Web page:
The following detailed description of preferred embodiments and best mode will be set forth with reference to
A fuel conveying device 11 for conveying fuel to an internal combustion engine (not shown) comprises a filter housing 10, a cap or filter head 12 and a fuel filter 14. A fuel pump 16 provided with an electronically commutated brushless motor (not shown) is arranged within fuel filter 14 which may be annular. Filter housing 10 is formed with a fuel inlet 30 for intake of fuel by the fuel pump 16. Further provided is a fuel outlet 32 for conveying fuel under pressure from the fuel pump 16 towards the internal combustion engine. Filter head 12 can be provided, e.g., with a board having arranged thereon control electronics 18 for the electronically commutated brushless motor of the fuel pump 16. Optionally, said board can also have arranged thereon or otherwise carried by or on the board or head 12 an electronic pressure sensor 20 for pressure control of fuel pump 16. Alternatively, pressure control can be performed mechanically by use of a mechanical pressure regulator, control device or assembly. Electrical power may be provided to the fuel conveying device through an electrical connector 26, which may also receive or pass therethrough wires associated with one or more sensors or electronic controllers.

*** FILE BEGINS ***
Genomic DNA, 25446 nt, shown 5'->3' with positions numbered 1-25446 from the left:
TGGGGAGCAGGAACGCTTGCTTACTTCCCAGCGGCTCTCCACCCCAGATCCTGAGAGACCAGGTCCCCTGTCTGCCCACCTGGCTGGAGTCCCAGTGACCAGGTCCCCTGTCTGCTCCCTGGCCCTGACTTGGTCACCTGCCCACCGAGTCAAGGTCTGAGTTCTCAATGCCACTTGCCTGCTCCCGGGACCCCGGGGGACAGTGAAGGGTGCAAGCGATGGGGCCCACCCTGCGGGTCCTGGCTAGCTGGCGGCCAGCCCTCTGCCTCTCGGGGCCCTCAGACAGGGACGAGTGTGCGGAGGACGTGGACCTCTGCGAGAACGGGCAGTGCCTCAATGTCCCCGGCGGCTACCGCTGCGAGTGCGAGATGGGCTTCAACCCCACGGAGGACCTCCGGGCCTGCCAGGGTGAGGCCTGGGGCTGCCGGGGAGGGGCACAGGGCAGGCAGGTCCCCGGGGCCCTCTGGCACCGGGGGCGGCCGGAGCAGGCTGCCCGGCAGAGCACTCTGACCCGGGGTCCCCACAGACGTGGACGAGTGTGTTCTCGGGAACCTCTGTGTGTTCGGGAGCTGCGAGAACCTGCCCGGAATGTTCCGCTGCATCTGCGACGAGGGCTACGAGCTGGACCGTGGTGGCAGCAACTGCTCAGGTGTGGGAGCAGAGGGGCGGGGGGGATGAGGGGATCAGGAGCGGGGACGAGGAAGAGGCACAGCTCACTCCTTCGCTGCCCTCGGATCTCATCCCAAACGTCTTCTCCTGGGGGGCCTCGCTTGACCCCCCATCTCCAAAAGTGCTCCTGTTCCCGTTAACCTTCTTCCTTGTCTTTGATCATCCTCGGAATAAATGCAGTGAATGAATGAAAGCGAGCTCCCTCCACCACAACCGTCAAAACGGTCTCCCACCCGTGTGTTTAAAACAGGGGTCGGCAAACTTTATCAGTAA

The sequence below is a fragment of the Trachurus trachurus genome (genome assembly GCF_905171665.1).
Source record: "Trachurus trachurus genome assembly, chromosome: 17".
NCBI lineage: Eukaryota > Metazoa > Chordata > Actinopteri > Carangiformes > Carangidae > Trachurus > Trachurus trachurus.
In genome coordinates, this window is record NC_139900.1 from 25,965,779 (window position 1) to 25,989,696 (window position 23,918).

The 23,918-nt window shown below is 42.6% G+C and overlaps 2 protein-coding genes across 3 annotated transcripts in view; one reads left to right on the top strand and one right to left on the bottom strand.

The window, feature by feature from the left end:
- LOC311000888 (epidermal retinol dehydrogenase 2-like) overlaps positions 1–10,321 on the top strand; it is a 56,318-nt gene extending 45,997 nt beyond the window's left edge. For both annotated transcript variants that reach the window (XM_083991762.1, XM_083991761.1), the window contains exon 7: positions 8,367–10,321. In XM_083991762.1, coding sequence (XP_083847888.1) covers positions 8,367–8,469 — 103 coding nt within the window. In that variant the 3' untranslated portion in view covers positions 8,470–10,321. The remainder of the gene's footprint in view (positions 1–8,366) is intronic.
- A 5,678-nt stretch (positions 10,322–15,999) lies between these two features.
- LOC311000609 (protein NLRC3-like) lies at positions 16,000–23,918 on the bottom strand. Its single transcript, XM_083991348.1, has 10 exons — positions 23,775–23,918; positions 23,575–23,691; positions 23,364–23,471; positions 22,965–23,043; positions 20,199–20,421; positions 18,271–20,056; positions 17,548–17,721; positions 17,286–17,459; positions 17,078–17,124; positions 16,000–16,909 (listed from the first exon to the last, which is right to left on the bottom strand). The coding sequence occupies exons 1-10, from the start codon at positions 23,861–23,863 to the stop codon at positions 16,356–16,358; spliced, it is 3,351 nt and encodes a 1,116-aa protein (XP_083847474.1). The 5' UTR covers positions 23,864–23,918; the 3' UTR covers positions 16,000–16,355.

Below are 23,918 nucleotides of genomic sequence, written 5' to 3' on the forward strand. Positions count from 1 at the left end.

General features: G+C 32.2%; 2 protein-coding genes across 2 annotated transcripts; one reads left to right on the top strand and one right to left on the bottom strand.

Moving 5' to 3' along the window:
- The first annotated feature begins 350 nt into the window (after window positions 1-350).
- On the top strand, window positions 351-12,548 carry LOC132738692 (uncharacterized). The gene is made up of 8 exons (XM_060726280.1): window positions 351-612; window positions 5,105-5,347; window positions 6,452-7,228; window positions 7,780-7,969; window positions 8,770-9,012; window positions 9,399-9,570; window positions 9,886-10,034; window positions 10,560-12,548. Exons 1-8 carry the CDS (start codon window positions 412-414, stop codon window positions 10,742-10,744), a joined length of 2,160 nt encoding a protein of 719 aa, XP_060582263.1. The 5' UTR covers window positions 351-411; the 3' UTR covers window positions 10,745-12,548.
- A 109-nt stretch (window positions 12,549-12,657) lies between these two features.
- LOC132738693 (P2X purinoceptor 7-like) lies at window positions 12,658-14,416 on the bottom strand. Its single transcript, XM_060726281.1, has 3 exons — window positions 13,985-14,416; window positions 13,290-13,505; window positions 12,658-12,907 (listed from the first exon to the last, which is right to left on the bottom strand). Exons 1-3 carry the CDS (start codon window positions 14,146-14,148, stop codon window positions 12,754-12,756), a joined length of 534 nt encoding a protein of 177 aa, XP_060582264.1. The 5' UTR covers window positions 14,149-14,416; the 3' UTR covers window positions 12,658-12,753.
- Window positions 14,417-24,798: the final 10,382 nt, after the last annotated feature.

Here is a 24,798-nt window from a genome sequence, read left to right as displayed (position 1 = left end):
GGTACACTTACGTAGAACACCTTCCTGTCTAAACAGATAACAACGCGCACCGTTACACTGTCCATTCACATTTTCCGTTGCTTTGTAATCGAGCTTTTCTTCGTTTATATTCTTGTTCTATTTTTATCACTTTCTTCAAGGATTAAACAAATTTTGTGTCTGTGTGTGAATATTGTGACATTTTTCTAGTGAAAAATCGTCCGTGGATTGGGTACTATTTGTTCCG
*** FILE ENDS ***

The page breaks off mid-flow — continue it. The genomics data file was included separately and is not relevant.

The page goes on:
To improve the thermal conductivity of the fuel conveying device, filter head 12 can be formed from a metallic material. By way of alternative or in addition thereto, a cooling body 22 can be provided. The cooling body can be mounted, e.g., on a lid 24 fastened to the filter head 12.